Mitt Romney may want to consider adding a few more lines about welfare reform—and Barack Obama’s gutting of the law’s work requirement—back into his stump speech. A new poll conducted by the National Republican Congressional Committee asked 1170 respondents two questions about welfare reform, and the results show most Americans overwhelmingly support maintaining work requirements and would be more likely to oppose a candidate who supports waiving those requirements.
The first question was, “You may have heard that the Obama Administration announced changes to Bill Clinton’s welfare reform law. Which of the following two statements comes closest to your opinion?”
- In a time of high unemployment, it is necessary to give states the flexibility to waive work requirements for people on welfare who have children.
- Requiring people on welfare to actively look for a job has been key to the success of welfare reform and it should not be changed.
The two statements are relatively neutral, the first reflecting what defenders of President Obama’s welfare waivers argue, the second what opponents of the change argue. Thirty-four percent said they support the waivers to the work requirement, while 66 percent said they oppose the change. Among those opposed to the change were 59 percent of Democrats, 66 percent of Republicans, and 72 percent of independents.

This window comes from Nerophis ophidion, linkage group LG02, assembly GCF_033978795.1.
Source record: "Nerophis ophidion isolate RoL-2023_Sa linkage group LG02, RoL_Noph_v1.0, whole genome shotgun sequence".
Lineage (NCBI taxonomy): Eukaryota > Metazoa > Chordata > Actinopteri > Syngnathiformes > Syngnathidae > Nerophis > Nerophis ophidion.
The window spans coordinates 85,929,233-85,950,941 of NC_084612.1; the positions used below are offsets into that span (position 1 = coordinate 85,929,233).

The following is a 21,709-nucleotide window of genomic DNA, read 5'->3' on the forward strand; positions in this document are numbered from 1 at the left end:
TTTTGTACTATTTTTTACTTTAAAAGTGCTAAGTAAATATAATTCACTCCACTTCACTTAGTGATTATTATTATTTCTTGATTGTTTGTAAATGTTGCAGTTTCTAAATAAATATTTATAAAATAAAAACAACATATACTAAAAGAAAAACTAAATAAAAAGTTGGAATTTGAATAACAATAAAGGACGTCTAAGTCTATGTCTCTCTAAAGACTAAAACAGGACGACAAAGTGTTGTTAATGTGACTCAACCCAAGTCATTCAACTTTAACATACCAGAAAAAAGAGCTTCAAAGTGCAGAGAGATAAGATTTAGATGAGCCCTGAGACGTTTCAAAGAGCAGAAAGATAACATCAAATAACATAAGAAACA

The second question asked if respondents would be more or less likely to support a candidate who supported the welfare work requirement change. Here, 72 percent of respondents said that would make them less likely to vote for that candidate, including 61 percent of Democrats, 84 percent of Republicans, and 74 percent of independents.
And even though the poll was conducted for the NRCC, the pollsters didn’t exactly oversample Republicans. Here’s the partisan breakdown: 36 percent independents, 33 percent Democrats, and 27 percent Republicans.
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